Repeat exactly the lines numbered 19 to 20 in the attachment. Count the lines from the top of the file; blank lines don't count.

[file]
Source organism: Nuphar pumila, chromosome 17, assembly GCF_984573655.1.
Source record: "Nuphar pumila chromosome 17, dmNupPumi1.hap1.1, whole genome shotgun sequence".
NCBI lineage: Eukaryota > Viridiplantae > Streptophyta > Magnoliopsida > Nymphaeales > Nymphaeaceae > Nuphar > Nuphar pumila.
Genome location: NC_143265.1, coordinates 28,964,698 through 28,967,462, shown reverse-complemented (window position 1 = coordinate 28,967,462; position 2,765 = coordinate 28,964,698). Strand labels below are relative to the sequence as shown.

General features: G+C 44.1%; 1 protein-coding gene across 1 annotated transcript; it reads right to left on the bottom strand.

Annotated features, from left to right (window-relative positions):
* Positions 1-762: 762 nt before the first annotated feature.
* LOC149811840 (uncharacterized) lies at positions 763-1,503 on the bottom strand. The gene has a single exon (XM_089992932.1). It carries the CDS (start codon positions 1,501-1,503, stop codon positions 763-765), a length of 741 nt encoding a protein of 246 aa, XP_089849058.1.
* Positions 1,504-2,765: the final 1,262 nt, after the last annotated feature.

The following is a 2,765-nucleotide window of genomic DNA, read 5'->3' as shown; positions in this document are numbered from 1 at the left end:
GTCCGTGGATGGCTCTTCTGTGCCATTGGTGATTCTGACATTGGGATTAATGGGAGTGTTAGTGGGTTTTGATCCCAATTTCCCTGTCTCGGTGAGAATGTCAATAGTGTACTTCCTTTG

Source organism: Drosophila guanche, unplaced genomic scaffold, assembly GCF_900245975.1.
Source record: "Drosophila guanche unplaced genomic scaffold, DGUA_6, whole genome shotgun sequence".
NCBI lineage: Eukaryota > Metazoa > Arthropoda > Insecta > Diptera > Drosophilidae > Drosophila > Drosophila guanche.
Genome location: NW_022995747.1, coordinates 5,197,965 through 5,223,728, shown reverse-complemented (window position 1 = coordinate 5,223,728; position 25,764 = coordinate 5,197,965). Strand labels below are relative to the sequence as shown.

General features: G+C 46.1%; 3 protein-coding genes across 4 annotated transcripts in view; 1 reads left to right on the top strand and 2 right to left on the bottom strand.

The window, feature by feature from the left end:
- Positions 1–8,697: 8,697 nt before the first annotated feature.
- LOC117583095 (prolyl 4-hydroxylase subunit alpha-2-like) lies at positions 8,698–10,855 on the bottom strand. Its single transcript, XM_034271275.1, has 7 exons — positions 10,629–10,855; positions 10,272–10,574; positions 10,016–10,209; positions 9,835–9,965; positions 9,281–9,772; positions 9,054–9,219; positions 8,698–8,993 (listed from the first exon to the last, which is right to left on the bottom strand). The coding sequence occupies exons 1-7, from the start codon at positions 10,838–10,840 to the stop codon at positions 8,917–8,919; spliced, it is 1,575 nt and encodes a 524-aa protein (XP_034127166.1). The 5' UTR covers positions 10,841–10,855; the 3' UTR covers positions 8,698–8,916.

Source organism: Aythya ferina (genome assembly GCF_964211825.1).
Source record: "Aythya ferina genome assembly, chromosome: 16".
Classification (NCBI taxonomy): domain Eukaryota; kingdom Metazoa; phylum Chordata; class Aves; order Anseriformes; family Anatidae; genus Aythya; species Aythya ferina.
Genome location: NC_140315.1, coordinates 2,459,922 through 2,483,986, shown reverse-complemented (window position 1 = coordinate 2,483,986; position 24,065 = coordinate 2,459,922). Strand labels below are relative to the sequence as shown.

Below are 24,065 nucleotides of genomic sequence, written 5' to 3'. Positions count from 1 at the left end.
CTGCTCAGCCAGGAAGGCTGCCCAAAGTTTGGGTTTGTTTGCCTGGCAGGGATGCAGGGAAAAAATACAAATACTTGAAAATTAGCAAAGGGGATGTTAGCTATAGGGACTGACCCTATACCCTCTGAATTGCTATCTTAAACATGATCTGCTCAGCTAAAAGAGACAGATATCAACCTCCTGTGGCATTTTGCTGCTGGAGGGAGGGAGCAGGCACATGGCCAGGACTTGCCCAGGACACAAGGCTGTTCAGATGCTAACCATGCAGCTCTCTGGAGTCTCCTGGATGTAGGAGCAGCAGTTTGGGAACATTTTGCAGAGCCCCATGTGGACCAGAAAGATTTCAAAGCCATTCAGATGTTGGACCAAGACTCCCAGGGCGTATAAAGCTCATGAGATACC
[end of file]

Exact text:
- LOC117583095 (prolyl 4-hydroxylase subunit alpha-2-like) lies at positions 8,698–10,855 on the bottom strand. Its single transcript, XM_034271275.1, has 7 exons — positions 10,629–10,855; positions 10,272–10,574; positions 10,016–10,209; positions 9,835–9,965; positions 9,281–9,772; positions 9,054–9,219; positions 8,698–8,993 (listed from the first exon to the last, which is right to left on the bottom strand). The coding sequence occupies exons 1-7, from the start codon at positions 10,838–10,840 to the stop codon at positions 8,917–8,919; spliced, it is 1,575 nt and encodes a 524-aa protein (XP_034127166.1). The 5' UTR covers positions 10,841–10,855; the 3' UTR covers positions 8,698–8,916.

Source organism: Aythya ferina (genome assembly GCF_964211825.1).